Sunday, June 29, 2008

"Nothing is forever, but some things are very special" says Graham at Demos as we start our second week. Skyros Writers Lab this year was both special and ephemeral, and it's strange to be back in Frome with Glastonbury festival on the radio, downloading images of everyone I've left and not-quite understanding we won't meet up today in the white sundazzled walls of Skyros town. Like the hot sand and the warm sea and the high cerulean sky, they're all still on the slowly circling mind-carousel of memories.
So as a quick homage to my wonderful group who seized on every bizarre exercise I gave them and flew with it, here's an acrostic of magic moments:

S arah's ode, evoking varied voices and sharing and laughter, summed up our 'writer's lab'.
K ala! each day as Vasso's feasts appear on the fig-tree terrace.
Y oga early, beach-bunnying all afternoon, trailing up cobbled steps at dusk, strolling late downtown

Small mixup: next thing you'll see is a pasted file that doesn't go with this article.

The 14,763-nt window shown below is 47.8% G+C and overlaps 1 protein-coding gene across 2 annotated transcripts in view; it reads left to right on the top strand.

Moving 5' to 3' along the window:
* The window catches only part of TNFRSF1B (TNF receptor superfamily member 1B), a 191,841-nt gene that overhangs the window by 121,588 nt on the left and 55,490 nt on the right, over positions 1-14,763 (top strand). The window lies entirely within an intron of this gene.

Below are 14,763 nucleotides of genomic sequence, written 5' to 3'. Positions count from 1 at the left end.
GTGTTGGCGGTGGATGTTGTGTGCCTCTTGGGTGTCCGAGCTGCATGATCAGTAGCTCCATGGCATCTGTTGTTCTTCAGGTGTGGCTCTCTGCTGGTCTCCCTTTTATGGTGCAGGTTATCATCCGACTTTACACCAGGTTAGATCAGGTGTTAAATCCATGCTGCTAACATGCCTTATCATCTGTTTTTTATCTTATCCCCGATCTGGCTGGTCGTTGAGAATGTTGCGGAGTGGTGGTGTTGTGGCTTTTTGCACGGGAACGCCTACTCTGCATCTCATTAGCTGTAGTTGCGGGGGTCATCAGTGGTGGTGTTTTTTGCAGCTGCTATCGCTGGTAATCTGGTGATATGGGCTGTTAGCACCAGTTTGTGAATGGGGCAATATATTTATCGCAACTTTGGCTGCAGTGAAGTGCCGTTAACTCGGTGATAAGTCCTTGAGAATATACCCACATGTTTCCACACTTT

R ooftop bar under the stars, where we linger to make each day three times longer than the night.
O nly this of me.... Rupert Brooke's memento mori, his monument a watchtower for full moon and solstice dawn,
S oiree on the last night: all that jazz of living: drama and poetry, soliloquies and songs... 'Nkosi Sikelel iAfrika'

C elebratiing creativity, and commitment, with passion and compassion,
E njoyment our essential way. not losing sight of shadows in the sun
N othing is forever, true, but 'now' is all we have,
T rusting is our difficult necessity; like Auden said, we love or die.
R eaching the edge is scary, and then when pushed we fly.
E nding as we began, alone. And if we are lucky, beloved.

And on the theme of returning home, I'll end with a plug for 'An Utterly Impartial History of Britain' by John O'Farrell, which had me helpless with giggles on the beach & I became one of those annoying people who makes you take your earphones out so they can read you bits even though you can't understand because they're laughing too much.
Laughter is what I will remember, like the sun and the cidadas and those ever-unnameable blues of the sea and the sky.

No comments: